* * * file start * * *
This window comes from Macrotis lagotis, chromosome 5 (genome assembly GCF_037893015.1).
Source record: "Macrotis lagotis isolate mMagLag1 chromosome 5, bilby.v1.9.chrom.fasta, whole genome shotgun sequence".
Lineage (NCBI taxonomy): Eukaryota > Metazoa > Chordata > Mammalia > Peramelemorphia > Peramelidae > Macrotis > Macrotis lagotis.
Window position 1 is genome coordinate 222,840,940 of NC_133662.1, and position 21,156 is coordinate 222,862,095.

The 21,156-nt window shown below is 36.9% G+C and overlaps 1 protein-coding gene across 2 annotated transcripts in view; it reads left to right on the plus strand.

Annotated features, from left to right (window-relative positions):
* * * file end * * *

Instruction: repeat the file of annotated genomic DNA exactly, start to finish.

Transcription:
This window comes from Macrotis lagotis, chromosome 5 (genome assembly GCF_037893015.1).
Source record: "Macrotis lagotis isolate mMagLag1 chromosome 5, bilby.v1.9.chrom.fasta, whole genome shotgun sequence".
Lineage (NCBI taxonomy): Eukaryota > Metazoa > Chordata > Mammalia > Peramelemorphia > Peramelidae > Macrotis > Macrotis lagotis.
Window position 1 is genome coordinate 222,840,940 of NC_133662.1, and position 21,156 is coordinate 222,862,095.

The 21,156-nt window shown below is 36.9% G+C and overlaps 1 protein-coding gene across 2 annotated transcripts in view; it reads left to right on the plus strand.

Annotated features, from left to right (window-relative positions):